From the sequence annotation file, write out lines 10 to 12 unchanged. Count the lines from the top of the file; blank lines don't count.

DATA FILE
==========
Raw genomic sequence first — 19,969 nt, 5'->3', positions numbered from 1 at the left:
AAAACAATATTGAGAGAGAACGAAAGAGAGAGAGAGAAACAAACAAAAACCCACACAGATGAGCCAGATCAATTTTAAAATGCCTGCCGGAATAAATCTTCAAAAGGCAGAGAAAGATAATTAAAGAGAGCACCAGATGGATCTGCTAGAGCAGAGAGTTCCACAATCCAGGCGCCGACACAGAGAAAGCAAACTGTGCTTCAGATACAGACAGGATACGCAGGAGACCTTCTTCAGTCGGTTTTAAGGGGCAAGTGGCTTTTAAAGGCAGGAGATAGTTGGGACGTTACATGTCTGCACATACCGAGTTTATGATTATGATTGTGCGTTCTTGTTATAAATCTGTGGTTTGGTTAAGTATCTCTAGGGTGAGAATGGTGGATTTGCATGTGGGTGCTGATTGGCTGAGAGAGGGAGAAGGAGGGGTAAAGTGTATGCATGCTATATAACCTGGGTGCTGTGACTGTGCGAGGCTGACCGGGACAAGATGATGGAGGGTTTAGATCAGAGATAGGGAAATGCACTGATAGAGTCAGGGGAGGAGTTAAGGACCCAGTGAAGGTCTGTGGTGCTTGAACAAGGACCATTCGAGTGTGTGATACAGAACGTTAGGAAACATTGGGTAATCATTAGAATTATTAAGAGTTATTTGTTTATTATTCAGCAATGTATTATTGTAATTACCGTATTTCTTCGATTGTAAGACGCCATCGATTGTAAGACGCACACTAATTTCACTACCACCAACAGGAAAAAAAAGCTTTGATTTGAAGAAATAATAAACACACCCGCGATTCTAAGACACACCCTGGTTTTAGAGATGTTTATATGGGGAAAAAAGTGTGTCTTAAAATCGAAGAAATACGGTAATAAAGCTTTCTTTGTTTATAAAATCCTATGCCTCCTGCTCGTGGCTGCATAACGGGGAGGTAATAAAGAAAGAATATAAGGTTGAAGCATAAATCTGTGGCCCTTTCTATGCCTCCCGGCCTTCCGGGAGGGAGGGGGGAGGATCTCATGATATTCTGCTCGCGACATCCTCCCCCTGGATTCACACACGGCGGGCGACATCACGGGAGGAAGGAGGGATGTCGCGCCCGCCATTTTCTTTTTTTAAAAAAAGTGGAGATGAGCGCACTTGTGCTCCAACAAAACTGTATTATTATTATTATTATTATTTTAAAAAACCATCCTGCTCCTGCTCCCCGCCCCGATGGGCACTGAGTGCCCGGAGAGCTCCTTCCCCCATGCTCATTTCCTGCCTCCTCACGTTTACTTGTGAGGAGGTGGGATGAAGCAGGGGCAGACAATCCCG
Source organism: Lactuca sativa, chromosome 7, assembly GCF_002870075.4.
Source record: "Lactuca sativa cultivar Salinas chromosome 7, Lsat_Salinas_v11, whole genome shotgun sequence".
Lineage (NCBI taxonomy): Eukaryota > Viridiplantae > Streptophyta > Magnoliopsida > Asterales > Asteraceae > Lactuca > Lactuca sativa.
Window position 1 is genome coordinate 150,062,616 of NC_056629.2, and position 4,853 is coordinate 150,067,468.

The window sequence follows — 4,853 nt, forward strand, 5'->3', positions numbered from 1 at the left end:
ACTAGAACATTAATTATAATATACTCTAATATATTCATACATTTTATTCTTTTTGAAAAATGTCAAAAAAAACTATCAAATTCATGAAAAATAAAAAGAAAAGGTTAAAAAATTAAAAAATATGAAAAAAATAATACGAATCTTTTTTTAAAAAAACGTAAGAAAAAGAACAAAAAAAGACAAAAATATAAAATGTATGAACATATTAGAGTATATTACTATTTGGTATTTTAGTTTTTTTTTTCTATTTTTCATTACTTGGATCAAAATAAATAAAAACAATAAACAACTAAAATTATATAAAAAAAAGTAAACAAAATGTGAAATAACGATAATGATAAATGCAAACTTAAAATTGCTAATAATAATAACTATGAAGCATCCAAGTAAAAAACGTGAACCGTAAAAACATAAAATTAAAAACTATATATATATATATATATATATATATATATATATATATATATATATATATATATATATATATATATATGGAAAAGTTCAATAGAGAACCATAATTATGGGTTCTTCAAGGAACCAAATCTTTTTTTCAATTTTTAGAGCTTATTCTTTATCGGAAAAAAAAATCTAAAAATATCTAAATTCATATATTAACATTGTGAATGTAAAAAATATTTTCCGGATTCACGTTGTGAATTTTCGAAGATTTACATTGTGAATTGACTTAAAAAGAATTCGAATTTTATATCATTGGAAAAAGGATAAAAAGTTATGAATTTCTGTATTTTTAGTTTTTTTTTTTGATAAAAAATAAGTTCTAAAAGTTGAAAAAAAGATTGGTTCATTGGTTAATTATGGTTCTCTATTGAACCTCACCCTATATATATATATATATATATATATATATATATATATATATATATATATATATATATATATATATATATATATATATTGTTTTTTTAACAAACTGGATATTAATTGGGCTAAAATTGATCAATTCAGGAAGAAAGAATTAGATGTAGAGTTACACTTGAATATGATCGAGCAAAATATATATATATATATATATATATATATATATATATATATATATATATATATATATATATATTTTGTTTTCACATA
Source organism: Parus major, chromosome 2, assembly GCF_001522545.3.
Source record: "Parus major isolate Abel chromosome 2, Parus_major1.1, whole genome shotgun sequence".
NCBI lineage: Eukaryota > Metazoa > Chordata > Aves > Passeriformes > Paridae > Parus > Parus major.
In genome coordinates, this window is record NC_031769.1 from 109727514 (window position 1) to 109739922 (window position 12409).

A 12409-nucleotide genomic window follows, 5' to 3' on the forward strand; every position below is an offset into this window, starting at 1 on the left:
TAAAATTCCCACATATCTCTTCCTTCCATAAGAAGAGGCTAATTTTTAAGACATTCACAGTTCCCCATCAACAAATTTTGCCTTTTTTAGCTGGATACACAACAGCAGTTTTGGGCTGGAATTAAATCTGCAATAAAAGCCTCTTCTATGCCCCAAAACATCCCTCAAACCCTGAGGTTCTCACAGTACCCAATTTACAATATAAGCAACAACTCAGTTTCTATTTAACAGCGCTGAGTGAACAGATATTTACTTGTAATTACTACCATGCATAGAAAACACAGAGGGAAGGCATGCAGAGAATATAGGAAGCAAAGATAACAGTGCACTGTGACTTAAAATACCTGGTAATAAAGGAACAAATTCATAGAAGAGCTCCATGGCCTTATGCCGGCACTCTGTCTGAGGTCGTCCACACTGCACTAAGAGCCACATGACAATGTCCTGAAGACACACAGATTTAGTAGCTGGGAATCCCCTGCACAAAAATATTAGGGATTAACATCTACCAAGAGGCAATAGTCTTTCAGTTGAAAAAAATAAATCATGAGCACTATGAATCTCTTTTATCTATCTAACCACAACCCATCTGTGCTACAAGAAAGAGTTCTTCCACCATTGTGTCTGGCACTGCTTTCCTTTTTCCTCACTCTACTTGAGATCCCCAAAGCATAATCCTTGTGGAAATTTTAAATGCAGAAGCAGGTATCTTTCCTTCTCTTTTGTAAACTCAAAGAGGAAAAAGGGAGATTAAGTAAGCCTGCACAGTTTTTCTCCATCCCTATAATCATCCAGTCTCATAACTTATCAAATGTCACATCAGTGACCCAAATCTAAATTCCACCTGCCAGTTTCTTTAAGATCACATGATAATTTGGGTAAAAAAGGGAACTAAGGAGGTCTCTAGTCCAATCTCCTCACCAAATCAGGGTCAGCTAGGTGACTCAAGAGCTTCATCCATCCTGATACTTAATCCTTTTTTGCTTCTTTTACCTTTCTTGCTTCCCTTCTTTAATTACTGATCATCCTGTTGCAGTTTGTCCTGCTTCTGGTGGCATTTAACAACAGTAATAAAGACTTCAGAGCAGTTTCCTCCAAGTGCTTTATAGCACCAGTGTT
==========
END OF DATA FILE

Source record: "Parus major isolate Abel chromosome 2, Parus_major1.1, whole genome shotgun sequence".
NCBI lineage: Eukaryota > Metazoa > Chordata > Aves > Passeriformes > Paridae > Parus > Parus major.
In genome coordinates, this window is record NC_031769.1 from 109727514 (window position 1) to 109739922 (window position 12409).